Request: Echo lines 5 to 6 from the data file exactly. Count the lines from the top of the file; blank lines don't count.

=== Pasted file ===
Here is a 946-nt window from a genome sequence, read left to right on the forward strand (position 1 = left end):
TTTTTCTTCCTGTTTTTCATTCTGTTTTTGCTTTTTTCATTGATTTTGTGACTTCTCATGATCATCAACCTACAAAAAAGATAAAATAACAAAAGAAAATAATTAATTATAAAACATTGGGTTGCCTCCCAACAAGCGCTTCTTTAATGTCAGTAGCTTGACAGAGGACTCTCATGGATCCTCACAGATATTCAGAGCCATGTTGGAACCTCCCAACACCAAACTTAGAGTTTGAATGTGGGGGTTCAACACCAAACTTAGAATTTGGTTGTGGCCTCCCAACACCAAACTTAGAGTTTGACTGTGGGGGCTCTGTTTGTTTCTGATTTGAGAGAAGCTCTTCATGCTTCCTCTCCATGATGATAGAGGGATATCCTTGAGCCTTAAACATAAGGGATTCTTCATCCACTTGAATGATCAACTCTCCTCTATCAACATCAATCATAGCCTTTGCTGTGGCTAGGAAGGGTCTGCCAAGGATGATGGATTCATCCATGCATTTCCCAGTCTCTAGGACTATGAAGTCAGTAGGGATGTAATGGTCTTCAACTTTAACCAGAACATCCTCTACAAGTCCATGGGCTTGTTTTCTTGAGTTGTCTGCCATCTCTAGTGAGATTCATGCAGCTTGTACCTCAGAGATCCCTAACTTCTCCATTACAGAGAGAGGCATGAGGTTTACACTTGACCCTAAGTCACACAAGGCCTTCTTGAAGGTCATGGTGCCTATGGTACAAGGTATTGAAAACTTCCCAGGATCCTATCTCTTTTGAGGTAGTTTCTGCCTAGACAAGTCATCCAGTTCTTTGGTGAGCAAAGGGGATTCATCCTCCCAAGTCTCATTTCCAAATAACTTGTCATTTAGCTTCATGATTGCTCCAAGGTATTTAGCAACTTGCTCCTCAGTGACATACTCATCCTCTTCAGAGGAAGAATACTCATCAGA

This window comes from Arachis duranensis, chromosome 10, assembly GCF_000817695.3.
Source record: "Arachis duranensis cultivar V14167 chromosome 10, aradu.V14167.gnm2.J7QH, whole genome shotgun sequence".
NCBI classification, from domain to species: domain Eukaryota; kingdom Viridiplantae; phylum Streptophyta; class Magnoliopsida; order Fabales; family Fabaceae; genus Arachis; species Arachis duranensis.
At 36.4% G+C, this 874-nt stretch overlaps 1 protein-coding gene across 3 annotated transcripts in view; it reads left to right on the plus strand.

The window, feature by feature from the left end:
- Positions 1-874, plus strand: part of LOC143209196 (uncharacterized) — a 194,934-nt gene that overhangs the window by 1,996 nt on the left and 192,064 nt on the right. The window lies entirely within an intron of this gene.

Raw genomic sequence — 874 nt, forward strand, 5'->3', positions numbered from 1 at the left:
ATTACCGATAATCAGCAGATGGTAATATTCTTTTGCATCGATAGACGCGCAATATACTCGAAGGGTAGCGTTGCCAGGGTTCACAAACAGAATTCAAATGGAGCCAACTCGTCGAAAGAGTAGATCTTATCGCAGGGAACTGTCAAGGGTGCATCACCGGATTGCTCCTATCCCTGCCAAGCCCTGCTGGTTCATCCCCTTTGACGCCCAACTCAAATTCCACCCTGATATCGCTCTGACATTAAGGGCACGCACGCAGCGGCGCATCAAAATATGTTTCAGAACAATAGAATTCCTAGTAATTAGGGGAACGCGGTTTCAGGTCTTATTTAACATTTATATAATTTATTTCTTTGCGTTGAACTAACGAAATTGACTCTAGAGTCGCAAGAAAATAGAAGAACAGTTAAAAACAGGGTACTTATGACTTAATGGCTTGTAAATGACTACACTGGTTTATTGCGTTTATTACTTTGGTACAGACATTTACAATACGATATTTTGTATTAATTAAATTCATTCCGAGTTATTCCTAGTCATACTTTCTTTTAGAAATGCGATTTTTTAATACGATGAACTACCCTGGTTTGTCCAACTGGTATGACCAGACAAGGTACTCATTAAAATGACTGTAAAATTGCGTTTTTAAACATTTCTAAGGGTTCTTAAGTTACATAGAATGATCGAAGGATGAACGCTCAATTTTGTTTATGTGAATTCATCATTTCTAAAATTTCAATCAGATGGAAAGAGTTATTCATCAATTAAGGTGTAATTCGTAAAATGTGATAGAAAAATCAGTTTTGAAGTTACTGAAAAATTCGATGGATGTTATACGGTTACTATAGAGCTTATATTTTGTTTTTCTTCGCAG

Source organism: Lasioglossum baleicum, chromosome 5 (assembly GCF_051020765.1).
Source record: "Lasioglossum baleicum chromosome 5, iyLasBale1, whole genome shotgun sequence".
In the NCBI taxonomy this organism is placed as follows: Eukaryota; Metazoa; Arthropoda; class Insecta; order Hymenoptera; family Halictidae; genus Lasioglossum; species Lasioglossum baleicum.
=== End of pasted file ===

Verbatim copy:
NCBI classification, from domain to species: domain Eukaryota; kingdom Viridiplantae; phylum Streptophyta; class Magnoliopsida; order Fabales; family Fabaceae; genus Arachis; species Arachis duranensis.
At 36.4% G+C, this 874-nt stretch overlaps 1 protein-coding gene across 3 annotated transcripts in view; it reads left to right on the plus strand.